In any event, most of the time z/OS is superb at absorbing new workloads without falling apart. "Mainframe" type computers have been running at very high CPU utilizations since at least the late 1970s when enough storage became available so that multiple applications could really run together.

The z/OS release is not usually a very big issue with applications directly prepared by most users. Most users are slow to take up significant new OS features, and IBM is usually very careful to make sure that application prepared for z/OS Release 1.11 (for example, the most current z/OS release) will run properly under earlier releases unless the application is using a feature that is new in z/OS 1.11 and is not supported under an earlier release.

Vendor written software is a different story for several reasons. Most major vendors are running the most recent z/OS releases, and usually have access to z/OS releases before they're generally released. This serves the vendor, IBM, and their common customers well. The vendor can be ready with release dependent updates when IBM sends out a new release. CA, for example, will generally issue a press release the day IBM sends out a new z/OS release that CA's products are ready for the new release, and they are usually telling the truth, though sometimes not the whole truth. The vendor can often spot new release problems in these early releases and get them repaired, even if the problem has little or nothing to do with the vendor's products. The other problem is the vendor can get fixated on current releases and put in product updates that require the new release, even if their customers are not running the new release, which is often the case.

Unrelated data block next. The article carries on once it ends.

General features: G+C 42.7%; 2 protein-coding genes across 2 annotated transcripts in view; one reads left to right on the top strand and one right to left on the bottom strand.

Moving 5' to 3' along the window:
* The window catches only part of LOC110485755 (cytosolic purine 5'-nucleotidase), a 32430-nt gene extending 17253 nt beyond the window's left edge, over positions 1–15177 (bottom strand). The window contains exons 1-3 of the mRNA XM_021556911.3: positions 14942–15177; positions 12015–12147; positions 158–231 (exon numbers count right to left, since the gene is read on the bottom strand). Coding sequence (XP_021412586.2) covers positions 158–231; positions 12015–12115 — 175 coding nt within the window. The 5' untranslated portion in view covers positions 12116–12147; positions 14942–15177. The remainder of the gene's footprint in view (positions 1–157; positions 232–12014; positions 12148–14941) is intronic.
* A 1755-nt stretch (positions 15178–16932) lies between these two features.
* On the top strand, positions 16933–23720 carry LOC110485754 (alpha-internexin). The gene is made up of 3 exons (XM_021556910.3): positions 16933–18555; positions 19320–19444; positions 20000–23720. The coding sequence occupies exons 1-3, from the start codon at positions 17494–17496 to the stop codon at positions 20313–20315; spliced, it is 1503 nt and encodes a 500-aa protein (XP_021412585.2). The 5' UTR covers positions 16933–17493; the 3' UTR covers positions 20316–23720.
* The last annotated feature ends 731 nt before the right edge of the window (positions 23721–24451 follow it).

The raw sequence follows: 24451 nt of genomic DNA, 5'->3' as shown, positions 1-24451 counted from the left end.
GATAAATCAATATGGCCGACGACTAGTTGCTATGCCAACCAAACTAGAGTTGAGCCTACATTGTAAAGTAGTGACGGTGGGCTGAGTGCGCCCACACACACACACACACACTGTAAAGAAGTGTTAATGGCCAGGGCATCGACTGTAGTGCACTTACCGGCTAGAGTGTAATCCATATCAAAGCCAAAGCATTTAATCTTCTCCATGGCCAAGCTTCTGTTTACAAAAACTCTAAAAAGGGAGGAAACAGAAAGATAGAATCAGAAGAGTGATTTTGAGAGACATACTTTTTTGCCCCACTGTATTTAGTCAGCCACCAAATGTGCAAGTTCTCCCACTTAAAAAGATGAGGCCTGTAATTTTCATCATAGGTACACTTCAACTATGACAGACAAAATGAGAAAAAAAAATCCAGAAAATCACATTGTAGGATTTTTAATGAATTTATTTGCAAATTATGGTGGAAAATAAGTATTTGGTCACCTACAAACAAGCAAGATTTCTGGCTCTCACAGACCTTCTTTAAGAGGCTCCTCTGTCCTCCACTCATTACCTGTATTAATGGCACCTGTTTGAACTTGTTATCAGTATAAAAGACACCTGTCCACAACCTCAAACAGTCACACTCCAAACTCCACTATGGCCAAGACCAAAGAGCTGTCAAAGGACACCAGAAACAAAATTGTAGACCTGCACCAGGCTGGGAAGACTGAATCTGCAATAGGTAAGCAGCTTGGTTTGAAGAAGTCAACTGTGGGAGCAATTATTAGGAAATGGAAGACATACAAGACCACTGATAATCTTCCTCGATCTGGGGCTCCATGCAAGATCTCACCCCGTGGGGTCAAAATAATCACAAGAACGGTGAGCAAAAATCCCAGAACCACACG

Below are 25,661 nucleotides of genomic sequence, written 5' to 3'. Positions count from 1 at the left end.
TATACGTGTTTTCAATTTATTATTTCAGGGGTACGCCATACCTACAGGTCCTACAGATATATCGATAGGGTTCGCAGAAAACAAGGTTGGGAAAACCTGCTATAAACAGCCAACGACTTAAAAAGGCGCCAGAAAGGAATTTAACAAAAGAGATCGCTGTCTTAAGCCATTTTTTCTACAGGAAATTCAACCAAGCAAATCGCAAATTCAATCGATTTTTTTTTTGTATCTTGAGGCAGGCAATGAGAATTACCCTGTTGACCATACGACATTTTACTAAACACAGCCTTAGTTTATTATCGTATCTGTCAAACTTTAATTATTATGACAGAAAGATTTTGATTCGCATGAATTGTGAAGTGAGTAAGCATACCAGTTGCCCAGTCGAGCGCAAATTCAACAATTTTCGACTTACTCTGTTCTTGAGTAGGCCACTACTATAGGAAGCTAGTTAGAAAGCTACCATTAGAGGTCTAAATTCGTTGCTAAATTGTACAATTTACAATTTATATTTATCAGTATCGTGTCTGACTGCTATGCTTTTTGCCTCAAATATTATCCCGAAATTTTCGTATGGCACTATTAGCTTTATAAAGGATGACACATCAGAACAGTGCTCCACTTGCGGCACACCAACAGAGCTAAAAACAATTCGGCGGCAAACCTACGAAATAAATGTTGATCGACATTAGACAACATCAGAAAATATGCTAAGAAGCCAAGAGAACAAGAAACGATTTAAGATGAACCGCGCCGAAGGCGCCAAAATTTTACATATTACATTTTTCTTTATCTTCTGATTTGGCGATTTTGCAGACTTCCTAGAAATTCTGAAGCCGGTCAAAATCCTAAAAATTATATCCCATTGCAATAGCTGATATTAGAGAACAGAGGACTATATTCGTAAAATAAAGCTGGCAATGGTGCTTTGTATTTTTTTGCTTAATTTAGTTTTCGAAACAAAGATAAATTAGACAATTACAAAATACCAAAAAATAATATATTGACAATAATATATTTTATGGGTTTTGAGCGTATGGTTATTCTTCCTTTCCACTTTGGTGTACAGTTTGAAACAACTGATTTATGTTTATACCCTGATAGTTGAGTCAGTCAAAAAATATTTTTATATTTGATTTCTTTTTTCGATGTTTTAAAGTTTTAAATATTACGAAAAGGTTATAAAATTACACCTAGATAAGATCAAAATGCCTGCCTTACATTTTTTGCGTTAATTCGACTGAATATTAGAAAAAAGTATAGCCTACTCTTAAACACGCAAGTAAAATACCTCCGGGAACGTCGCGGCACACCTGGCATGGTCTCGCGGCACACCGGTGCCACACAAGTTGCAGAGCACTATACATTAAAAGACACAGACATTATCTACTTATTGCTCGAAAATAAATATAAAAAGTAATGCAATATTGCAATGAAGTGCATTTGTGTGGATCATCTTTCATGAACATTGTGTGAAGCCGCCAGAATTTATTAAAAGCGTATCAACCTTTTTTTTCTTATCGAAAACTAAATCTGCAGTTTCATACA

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Re: Fitting Workload

Postby Robert Sample » Sun Jul 11, 2010 9:03 pm

You have asked a question that is extremely difficult to answer not just because you have simplified a very complex subject way too much, but also because you have not provided anywhere near enough information. For example, if the new workload involves system products not currently running in the LPAR (such as CICS and MQSeries, for example), you have to factor in the increased system overhead for the additional system products as well as the application load. And where do you get the numbers for the application load from? Another system such as Unix does not directly translate into z/OS performance. Even going from another z/OS system may create some differences since the application may have been tuned on the other site and you don't have those years of tuning expertise to make the same adjustments to your system. Furthermore, there are many dimensions to capacity planning that you didn't mention -- channel contention, device contention, paging, backup and recovery, disaster recovery, tape library capacity, batch windows, etc, etc, etc.

Basically, while you can do some estimating, you must be aware that all you are doing is generating a guess. Until you actually get the new workload on the box and see how things play out, you cannot know for sure that the capacity is there.